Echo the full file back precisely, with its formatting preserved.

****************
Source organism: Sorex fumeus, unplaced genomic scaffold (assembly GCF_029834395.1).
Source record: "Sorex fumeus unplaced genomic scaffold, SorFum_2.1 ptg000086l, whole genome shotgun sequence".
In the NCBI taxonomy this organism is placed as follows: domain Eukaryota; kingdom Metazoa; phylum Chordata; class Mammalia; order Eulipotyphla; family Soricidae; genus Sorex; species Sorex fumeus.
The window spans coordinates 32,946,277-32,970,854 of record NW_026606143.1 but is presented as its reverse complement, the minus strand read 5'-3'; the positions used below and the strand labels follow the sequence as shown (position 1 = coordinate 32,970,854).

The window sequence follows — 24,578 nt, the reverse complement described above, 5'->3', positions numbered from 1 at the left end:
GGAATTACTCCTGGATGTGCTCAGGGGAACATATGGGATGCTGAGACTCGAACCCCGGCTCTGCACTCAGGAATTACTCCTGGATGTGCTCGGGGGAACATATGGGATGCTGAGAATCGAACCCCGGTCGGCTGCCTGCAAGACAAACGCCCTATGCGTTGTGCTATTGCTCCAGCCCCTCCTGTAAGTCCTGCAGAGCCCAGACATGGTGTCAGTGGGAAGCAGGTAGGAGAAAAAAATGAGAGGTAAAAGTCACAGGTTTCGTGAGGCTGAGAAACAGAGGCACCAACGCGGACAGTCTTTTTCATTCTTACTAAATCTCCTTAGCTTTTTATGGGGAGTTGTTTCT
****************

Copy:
Source organism: Sorex fumeus, unplaced genomic scaffold (assembly GCF_029834395.1).
Source record: "Sorex fumeus unplaced genomic scaffold, SorFum_2.1 ptg000086l, whole genome shotgun sequence".
In the NCBI taxonomy this organism is placed as follows: domain Eukaryota; kingdom Metazoa; phylum Chordata; class Mammalia; order Eulipotyphla; family Soricidae; genus Sorex; species Sorex fumeus.
The window spans coordinates 32,946,277-32,970,854 of record NW_026606143.1 but is presented as its reverse complement, the minus strand read 5'-3'; the positions used below and the strand labels follow the sequence as shown (position 1 = coordinate 32,970,854).

The window sequence follows — 24,578 nt, the reverse complement described above, 5'->3', positions numbered from 1 at the left end:
GGAATTACTCCTGGATGTGCTCAGGGGAACATATGGGATGCTGAGACTCGAACCCCGGCTCTGCACTCAGGAATTACTCCTGGATGTGCTCGGGGGAACATATGGGATGCTGAGAATCGAACCCCGGTCGGCTGCCTGCAAGACAAACGCCCTATGCGTTGTGCTATTGCTCCAGCCCCTCCTGTAAGTCCTGCAGAGCCCAGACATGGTGTCAGTGGGAAGCAGGTAGGAGAAAAAAATGAGAGGTAAAAGTCACAGGTTTCGTGAGGCTGAGAAACAGAGGCACCAACGCGGACAGTCTTTTTCATTCTTACTAAATCTCCTTAGCTTTTTATGGGGAGTTGTTTCT